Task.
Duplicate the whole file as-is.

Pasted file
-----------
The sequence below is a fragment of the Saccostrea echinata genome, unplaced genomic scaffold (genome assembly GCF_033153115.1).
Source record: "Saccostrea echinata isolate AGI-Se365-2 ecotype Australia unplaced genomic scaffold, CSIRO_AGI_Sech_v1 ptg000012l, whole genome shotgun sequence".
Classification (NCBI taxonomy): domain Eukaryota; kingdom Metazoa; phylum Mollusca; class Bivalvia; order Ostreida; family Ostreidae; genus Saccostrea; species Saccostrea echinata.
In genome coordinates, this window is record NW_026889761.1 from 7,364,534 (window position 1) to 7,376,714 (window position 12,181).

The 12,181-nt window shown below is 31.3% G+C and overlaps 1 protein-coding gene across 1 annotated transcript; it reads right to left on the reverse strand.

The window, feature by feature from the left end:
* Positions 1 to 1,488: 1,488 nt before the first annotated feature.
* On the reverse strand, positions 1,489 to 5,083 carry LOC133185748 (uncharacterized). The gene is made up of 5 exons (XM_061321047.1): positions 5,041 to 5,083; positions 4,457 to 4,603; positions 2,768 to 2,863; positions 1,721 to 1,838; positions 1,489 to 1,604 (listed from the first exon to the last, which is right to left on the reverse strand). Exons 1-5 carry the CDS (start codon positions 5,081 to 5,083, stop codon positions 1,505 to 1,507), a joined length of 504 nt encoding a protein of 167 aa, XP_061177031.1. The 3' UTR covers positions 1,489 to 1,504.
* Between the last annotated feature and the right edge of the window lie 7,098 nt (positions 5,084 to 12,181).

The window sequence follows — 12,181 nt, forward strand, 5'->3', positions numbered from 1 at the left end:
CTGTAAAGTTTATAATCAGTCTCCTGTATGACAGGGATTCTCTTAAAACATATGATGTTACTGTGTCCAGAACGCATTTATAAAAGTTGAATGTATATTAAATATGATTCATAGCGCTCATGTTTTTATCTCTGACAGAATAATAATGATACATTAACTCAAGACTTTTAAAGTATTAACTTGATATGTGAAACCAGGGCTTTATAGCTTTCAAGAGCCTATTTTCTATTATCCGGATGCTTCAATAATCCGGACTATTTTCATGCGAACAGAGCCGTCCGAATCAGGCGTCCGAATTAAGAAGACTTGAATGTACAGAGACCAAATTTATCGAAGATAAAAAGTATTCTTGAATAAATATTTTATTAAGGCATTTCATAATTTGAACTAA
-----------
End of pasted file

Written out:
The sequence below is a fragment of the Saccostrea echinata genome, unplaced genomic scaffold (genome assembly GCF_033153115.1).
Source record: "Saccostrea echinata isolate AGI-Se365-2 ecotype Australia unplaced genomic scaffold, CSIRO_AGI_Sech_v1 ptg000012l, whole genome shotgun sequence".
Classification (NCBI taxonomy): domain Eukaryota; kingdom Metazoa; phylum Mollusca; class Bivalvia; order Ostreida; family Ostreidae; genus Saccostrea; species Saccostrea echinata.
In genome coordinates, this window is record NW_026889761.1 from 7,364,534 (window position 1) to 7,376,714 (window position 12,181).

The 12,181-nt window shown below is 31.3% G+C and overlaps 1 protein-coding gene across 1 annotated transcript; it reads right to left on the reverse strand.

The window, feature by feature from the left end:
* Positions 1 to 1,488: 1,488 nt before the first annotated feature.
* On the reverse strand, positions 1,489 to 5,083 carry LOC133185748 (uncharacterized). The gene is made up of 5 exons (XM_061321047.1): positions 5,041 to 5,083; positions 4,457 to 4,603; positions 2,768 to 2,863; positions 1,721 to 1,838; positions 1,489 to 1,604 (listed from the first exon to the last, which is right to left on the reverse strand). Exons 1-5 carry the CDS (start codon positions 5,081 to 5,083, stop codon positions 1,505 to 1,507), a joined length of 504 nt encoding a protein of 167 aa, XP_061177031.1. The 3' UTR covers positions 1,489 to 1,504.
* Between the last annotated feature and the right edge of the window lie 7,098 nt (positions 5,084 to 12,181).

The window sequence follows — 12,181 nt, forward strand, 5'->3', positions numbered from 1 at the left end:
CTGTAAAGTTTATAATCAGTCTCCTGTATGACAGGGATTCTCTTAAAACATATGATGTTACTGTGTCCAGAACGCATTTATAAAAGTTGAATGTATATTAAATATGATTCATAGCGCTCATGTTTTTATCTCTGACAGAATAATAATGATACATTAACTCAAGACTTTTAAAGTATTAACTTGATATGTGAAACCAGGGCTTTATAGCTTTCAAGAGCCTATTTTCTATTATCCGGATGCTTCAATAATCCGGACTATTTTCATGCGAACAGAGCCGTCCGAATCAGGCGTCCGAATTAAGAAGACTTGAATGTACAGAGACCAAATTTATCGAAGATAAAAAGTATTCTTGAATAAATATTTTATTAAGGCATTTCATAATTTGAACTAA